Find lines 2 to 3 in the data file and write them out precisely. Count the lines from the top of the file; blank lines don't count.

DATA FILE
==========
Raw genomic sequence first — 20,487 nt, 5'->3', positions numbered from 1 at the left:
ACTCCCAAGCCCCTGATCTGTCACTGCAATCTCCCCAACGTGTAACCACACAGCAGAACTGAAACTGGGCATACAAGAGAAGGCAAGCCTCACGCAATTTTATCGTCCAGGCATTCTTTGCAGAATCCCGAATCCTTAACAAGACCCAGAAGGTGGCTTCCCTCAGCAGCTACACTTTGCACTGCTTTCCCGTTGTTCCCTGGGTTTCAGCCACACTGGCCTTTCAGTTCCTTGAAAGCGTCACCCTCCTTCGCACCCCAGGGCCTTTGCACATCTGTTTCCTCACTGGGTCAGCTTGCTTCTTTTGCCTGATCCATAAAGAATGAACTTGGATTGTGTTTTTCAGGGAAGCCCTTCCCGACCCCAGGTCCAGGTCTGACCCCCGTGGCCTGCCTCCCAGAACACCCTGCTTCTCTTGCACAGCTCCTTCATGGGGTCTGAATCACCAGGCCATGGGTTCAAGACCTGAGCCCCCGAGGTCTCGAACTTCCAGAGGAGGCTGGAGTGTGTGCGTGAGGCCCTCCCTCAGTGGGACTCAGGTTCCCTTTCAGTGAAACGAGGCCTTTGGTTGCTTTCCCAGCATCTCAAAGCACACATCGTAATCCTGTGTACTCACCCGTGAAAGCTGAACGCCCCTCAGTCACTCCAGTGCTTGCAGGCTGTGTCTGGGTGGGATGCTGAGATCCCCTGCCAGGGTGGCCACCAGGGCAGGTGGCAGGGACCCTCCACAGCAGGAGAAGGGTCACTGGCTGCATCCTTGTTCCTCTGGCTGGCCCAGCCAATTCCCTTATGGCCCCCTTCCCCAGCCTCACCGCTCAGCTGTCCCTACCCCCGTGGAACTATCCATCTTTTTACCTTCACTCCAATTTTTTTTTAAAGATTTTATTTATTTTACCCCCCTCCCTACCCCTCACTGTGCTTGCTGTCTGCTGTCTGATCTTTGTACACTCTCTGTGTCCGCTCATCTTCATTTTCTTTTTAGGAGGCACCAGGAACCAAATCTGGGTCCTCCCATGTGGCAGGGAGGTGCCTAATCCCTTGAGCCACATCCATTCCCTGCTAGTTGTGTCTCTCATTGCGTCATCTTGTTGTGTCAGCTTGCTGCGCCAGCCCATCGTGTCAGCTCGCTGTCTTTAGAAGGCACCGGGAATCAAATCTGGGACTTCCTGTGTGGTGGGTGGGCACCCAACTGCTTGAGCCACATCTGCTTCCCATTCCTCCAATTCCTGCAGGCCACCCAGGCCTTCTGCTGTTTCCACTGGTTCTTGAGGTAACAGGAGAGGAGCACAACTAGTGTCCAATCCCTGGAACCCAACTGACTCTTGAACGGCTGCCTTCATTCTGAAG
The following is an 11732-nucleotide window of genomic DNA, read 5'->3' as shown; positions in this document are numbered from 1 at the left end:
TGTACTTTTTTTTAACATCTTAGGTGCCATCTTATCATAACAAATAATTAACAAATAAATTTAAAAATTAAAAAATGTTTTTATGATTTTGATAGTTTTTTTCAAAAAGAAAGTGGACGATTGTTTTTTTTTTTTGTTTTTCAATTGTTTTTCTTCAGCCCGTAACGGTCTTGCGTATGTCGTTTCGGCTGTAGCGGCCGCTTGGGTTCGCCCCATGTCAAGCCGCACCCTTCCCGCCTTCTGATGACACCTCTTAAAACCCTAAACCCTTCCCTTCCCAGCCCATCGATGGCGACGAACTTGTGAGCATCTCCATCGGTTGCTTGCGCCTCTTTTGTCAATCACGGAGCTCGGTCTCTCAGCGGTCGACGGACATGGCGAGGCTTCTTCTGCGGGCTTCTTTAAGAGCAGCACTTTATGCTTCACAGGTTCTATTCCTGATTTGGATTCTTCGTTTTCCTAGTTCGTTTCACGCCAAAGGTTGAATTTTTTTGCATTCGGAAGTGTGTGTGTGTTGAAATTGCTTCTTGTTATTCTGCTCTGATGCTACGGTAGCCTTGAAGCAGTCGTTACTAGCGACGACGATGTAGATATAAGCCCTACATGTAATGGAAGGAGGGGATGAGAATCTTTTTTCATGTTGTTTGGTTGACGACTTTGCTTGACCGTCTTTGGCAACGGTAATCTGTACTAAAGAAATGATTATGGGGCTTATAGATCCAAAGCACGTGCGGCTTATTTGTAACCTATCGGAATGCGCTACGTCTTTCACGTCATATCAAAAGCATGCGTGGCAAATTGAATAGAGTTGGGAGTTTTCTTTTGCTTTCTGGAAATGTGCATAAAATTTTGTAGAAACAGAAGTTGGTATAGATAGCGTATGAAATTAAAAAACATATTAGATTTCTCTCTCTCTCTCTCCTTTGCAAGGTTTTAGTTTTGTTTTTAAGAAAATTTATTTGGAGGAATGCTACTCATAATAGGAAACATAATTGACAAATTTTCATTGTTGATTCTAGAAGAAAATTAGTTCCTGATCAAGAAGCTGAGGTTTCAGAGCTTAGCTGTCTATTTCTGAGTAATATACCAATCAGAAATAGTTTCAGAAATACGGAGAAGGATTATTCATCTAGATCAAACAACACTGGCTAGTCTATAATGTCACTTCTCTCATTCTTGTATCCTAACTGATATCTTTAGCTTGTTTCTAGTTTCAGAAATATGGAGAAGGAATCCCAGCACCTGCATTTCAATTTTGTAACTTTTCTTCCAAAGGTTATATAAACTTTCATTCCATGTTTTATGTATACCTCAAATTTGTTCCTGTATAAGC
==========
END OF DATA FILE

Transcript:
ACTCCCAAGCCCCTGATCTGTCACTGCAATCTCCCCAACGTGTAACCACACAGCAGAACTGAAACTGGGCATACAAGAGAAGGCAAGCCTCACGCAATTTTATCGTCCAGGCATTCTTTGCAGAATCCCGAATCCTTAACAAGACCCAGAAGGTGGCTTCCCTCAGCAGCTACACTTTGCACTGCTTTCCCGTTGTTCCCTGGGTTTCAGCCACACTGGCCTTTCAGTTCCTTGAAAGCGTCACCCTCCTTCGCACCCCAGGGCCTTTGCACATCTGTTTCCTCACTGGGTCAGCTTGCTTCTTTTGCCTGATCCATAAAGAATGAACTTGGATTGTGTTTTTCAGGGAAGCCCTTCCCGACCCCAGGTCCAGGTCTGACCCCCGTGGCCTGCCTCCCAGAACACCCTGCTTCTCTTGCACAGCTCCTTCATGGGGTCTGAATCACCAGGCCATGGGTTCAAGACCTGAGCCCCCGAGGTCTCGAACTTCCAGAGGAGGCTGGAGTGTGTGCGTGAGGCCCTCCCTCAGTGGGACTCAGGTTCCCTTTCAGTGAAACGAGGCCTTTGGTTGCTTTCCCAGCATCTCAAAGCACACATCGTAATCCTGTGTACTCACCCGTGAAAGCTGAACGCCCCTCAGTCACTCCAGTGCTTGCAGGCTGTGTCTGGGTGGGATGCTGAGATCCCCTGCCAGGGTGGCCACCAGGGCAGGTGGCAGGGACCCTCCACAGCAGGAGAAGGGTCACTGGCTGCATCCTTGTTCCTCTGGCTGGCCCAGCCAATTCCCTTATGGCCCCCTTCCCCAGCCTCACCGCTCAGCTGTCCCTACCCCCGTGGAACTATCCATCTTTTTACCTTCACTCCAATTTTTTTTTAAAGATTTTATTTATTTTACCCCCCTCCCTACCCCTCACTGTGCTTGCTGTCTGCTGTCTGATCTTTGTACACTCTCTGTGTCCGCTCATCTTCATTTTCTTTTTAGGAGGCACCAGGAACCAAATCTGGGTCCTCCCATGTGGCAGGGAGGTGCCTAATCCCTTGAGCCACATCCATTCCCTGCTAGTTGTGTCTCTCATTGCGTCATCTTGTTGTGTCAGCTTGCTGCGCCAGCCCATCGTGTCAGCTCGCTGTCTTTAGAAGGCACCGGGAATCAAATCTGGGACTTCCTGTGTGGTGGGTGGGCACCCAACTGCTTGAGCCACATCTGCTTCCCATTCCTCCAATTCCTGCAGGCCACCCAGGCCTTCTGCTGTTTCCACTGGTTCTTGAGGTAACAGGAGAGGAGCACAACTAGTGTCCAATCCCTGGAACCCAACTGACTCTTGAACGGCTGCCTTCATTCTGAAG
The following is an 11732-nucleotide window of genomic DNA, read 5'->3' as shown; positions in this document are numbered from 1 at the left end: